Astronomy 23/223 Homework:

Relative Ages of Rock Formations and Features

Lunar Orbiter Photograph IV-169H2

In our exploration of the moon, we carefully chose landing sites such that the samples we collected could bring useful numerical data. Since the actual sites were extremely small in comparison to the size of the moon, scientists have used relative dating to explain the ages of the geological features that were not explored on the Apollo missions.

The previous exercise examined the data manipulation that scientists can do when they have samples of extraterrestrial materials. In this exercise, we will see how dating can be accomplished without the use of physical samples. Instead, scientists are froced to extraplate information from visual images. This technique results in relative ages, rather than numerical ones.

 This directory contains two versions of Lunar Orbiter Photograph IV-169H2, both of which will probably take some time to load: (a) annotated, “clickable” image (click on any area to see a close-up) (b) un-annotated image (same as shown here; in case the labels get in your way!)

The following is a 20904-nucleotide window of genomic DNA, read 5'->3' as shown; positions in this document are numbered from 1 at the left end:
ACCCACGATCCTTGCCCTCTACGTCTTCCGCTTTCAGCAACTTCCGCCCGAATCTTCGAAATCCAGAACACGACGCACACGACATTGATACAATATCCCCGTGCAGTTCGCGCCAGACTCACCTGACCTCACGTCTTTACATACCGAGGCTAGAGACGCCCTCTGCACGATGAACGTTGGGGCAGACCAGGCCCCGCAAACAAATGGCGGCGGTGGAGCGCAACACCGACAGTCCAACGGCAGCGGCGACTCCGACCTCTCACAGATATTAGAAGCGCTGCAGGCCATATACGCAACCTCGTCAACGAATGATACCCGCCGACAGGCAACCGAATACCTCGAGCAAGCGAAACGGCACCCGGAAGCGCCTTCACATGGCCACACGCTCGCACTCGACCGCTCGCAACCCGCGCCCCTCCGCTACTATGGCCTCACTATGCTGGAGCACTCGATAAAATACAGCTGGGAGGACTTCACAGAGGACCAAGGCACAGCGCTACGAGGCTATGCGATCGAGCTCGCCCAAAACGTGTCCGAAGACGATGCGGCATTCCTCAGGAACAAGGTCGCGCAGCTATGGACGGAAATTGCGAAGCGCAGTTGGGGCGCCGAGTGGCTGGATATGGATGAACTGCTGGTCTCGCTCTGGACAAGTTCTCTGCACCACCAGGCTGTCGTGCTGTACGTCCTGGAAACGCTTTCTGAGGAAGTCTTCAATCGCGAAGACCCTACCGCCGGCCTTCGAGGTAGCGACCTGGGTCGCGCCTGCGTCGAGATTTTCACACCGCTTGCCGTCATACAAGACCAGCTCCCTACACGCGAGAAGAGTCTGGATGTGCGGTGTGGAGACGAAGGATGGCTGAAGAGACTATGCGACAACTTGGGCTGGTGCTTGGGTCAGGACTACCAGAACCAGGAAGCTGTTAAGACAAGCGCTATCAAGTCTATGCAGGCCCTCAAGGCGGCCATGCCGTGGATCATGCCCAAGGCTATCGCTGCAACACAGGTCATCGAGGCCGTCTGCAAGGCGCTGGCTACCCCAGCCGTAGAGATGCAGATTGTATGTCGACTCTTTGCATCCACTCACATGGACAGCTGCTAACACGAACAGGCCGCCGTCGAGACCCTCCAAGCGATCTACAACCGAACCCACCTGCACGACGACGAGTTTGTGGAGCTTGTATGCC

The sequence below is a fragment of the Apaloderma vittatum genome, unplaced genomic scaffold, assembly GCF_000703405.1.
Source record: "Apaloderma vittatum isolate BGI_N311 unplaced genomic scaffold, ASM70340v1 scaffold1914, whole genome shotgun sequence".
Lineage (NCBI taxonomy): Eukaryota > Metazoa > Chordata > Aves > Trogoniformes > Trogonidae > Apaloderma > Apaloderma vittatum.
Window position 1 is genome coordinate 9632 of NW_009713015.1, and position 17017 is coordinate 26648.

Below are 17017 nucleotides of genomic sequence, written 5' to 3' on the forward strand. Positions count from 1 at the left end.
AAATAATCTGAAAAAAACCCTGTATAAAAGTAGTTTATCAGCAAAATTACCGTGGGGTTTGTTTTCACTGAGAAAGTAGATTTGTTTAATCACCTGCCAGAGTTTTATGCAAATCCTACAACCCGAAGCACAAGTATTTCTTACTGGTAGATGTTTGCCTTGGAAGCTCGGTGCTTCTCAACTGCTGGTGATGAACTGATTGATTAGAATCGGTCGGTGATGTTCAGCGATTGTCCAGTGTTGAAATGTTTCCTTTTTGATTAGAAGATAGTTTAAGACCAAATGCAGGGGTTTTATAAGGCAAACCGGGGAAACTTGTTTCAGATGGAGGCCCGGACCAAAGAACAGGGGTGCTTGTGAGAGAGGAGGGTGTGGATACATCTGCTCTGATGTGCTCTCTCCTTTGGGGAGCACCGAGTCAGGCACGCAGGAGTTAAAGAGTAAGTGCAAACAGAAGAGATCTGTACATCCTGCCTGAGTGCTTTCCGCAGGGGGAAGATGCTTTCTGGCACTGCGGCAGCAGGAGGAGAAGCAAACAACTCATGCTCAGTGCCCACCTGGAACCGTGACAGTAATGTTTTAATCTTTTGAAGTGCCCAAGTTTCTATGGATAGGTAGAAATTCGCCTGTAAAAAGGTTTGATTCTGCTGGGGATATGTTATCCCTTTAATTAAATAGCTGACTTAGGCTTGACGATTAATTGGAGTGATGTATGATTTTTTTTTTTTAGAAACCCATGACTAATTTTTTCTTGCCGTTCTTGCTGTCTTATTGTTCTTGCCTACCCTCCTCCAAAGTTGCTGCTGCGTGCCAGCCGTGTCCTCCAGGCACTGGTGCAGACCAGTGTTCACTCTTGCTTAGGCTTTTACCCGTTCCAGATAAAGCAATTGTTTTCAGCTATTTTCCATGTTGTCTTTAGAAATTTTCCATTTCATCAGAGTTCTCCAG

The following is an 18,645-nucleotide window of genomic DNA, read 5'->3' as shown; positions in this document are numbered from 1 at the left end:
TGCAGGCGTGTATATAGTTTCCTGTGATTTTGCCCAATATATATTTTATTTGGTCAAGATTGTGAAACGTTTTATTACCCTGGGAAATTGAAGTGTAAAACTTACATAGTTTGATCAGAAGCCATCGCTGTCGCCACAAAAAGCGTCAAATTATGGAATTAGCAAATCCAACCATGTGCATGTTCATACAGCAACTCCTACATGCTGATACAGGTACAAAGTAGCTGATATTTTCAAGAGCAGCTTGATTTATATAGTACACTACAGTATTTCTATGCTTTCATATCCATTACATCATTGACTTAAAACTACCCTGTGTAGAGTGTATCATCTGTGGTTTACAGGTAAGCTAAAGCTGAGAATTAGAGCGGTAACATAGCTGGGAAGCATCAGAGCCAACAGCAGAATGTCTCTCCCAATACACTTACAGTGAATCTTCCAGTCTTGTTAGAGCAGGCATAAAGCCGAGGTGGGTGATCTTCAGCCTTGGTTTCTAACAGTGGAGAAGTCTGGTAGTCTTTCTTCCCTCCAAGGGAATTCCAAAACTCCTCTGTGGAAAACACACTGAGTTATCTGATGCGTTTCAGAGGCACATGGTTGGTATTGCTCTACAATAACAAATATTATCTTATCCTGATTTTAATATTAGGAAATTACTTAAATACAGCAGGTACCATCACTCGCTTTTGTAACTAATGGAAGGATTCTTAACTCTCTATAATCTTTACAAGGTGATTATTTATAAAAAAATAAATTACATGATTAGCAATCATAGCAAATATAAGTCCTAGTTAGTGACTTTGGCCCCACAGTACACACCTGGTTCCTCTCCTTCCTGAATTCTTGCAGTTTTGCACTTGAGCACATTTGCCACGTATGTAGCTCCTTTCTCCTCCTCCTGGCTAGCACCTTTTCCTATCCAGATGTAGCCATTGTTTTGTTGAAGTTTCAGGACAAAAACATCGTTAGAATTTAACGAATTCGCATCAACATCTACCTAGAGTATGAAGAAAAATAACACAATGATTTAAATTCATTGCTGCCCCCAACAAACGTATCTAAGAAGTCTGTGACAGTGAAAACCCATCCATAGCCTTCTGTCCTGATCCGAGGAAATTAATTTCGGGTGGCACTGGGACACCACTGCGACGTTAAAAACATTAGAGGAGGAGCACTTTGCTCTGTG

Examine these images carefully, and then prepare a chronology that includes all the formations and features listed below. The chronology can be set up as a simple list starting with the oldest formation or feature and ending with the youngest. You will quickly learn, however, that it may not be possible to define a single, unique sequence.

Once you have created your chronology, justify it by writing brief descriptions of the evidence used to place each formation or feature where it is in the sequence. Where age ambiguities occur, justify the permissible range of relative ages for the ambiguous features.

An example of how you might justify a relative age sequence would be:

“Small crater D must be younger than large crater A because it occurs within the large crater and could not have survived formation of the large crater had it been there first.” In geological parlance, we would say that crater D is superposed on crater A. This is an example of a rather obvious relationship; others are more subtle.

Here’s the list of formations and features to be ranked in time:

 large crater C brighter plains material (Pb) small crater D bright rays small crater E graben structure small crater F large crater A small crater G large crater B

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